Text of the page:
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A Chevrolet and a Boeing 787 now have something in common

OnStar's Proactive Alerts monitors specific vehicle components and can alert the driver before a part reaches its last legs.

2017 Chevrolet Corvette Grand Sport
That about splits the difference between the base Stingray and the hopped-up Z06.

Your average new car costs $32,000 or so. Your average Boeing 787 Dreamliner runs, oh, $150 million, give or take a few million. Yet the two have something interesting in common -- at least when it comes to Chevrolet. Now, just like the plane, certain new Chevrolets can alert the driver before a part goes bad.

Owners of five different bowtie-bedecked 2016 vehicles -- Corvette, Equinox, Silverado, Suburban and Tahoe -- can now opt into a program called OnStar Proactive Alerts. Part of the larger OnStar connected-services empire, it continually collects data from the vehicle, specifically the starter motor, 12-volt battery and fuel pump.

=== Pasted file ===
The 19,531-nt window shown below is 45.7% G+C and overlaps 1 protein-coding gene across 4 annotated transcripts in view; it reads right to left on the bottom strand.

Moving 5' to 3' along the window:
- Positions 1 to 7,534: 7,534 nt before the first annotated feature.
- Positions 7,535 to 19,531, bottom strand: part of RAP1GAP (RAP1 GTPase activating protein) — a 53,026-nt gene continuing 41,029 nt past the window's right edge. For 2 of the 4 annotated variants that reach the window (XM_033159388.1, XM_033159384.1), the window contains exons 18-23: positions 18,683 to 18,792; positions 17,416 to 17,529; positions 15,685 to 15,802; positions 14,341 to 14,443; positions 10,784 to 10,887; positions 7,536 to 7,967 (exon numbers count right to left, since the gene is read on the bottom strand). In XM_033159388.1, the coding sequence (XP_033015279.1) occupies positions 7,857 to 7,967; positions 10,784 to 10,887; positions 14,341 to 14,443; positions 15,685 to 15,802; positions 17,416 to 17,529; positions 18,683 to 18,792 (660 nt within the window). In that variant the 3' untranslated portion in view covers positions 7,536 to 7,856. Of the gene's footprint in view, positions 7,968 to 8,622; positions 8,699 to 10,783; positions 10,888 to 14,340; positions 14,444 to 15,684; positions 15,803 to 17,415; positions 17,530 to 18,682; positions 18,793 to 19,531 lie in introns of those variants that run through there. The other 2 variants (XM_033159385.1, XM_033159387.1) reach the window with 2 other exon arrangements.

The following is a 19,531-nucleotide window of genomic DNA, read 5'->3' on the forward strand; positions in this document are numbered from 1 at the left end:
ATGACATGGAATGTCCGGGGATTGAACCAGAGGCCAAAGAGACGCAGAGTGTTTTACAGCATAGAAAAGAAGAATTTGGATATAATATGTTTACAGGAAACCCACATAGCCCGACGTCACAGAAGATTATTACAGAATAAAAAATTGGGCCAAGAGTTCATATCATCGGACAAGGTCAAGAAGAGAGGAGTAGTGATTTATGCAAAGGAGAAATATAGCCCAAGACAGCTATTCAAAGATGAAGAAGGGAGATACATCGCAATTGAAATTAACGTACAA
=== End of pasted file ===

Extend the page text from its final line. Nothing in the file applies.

The system is capable of dectecting parts that are wearing out or exhibiting faults, and it will notify the owner by email or text, along with displaying warnings inside the vehicle. The Boeing 787 works similarly, alerting ground crews when parts are reaching end of life.

Proactive Alerts will be offered with all OnStar subscription plans for the aforementioned vehicles, and it's also part of the five-year basic plan that comes baked into the car when it leaves the dealership. The hope is to eventually expand this program to more vehicles (including other GM brands) and additional components.